And second, create a library of automated, customizable, and annotated templates of commercial contracts, so people have a convenient and cost-effective alternative to passive drafting. With a curated set of templates, you could address many different deal scenarios; you could strike a suitable balance between explicating the deal and achieving party objectives, on the one hand, and legalistic risk-aversion, on the other hand; and you could ensure that clear, concise, and consistent prose is used throughout.

Let’s see how that second task goes.

What Does Glenn West Mean When He Says You Should Make Sure Your Contracts Say What You Meant?

I find it convenient to divide the world of contract drafting into deciding what you want to say in a contract and deciding how you want to say it. They’re not distinct tasks, but rather two ends of a spectrum, with blurring in the middle, because how you say something can unexpectedly affect meaning.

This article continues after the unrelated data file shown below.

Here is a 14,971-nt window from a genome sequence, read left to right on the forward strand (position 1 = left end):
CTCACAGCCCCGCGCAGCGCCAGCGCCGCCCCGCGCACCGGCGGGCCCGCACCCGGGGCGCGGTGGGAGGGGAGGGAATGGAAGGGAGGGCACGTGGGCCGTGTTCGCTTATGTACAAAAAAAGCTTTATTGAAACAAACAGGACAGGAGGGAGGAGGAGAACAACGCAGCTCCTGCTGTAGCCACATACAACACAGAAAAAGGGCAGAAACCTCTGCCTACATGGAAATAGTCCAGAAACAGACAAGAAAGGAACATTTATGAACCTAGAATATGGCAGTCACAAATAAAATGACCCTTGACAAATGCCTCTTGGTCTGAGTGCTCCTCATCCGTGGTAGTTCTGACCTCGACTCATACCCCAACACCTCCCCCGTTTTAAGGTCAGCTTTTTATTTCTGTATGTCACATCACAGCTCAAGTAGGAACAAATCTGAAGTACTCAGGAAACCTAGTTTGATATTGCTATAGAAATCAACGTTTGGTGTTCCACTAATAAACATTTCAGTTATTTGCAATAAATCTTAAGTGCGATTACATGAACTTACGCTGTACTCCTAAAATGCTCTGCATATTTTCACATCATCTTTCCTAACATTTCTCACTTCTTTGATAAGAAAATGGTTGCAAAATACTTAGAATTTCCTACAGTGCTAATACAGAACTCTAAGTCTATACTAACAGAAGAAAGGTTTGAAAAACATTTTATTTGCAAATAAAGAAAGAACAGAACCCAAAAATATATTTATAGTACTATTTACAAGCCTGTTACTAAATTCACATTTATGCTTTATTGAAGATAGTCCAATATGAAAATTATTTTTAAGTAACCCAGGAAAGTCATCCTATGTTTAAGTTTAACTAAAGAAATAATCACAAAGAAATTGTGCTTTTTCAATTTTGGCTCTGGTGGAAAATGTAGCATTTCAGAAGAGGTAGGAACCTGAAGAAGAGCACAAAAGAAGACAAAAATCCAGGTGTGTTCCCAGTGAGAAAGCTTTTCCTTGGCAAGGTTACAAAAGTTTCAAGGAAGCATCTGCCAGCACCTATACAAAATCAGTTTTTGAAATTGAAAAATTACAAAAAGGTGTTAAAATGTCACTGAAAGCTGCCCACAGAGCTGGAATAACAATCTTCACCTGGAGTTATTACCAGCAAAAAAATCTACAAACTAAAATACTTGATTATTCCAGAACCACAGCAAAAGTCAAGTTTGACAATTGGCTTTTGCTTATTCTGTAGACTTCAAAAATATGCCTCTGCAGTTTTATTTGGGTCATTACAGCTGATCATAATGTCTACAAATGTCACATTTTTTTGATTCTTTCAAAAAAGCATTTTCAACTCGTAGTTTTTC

I focus on the how-to-say-it part, with occasional forays into boilerplate topics like governing law, force majeure, and indemnification. A savvy commentator on the what-to-say part is Glenn West, a partner at the law firm Weil. (That’s him in the photo.) Glenn has written about many deal issues; I’ve mentioned him in a bunch of blog posts.

So I of course checked out his most recent post on Weil’s Global Private Equity Watch blog. The title is A New Year’s Resolution for Deal Professionals: Make Sure Your Written Deal Documents Say (And Will Be Interpreted to Mean) What You Meant. In it, Glenn points to recent court opinions reinforcing the notion that courts interpret contracts to mean what they appear to say, not what you might have thought they say.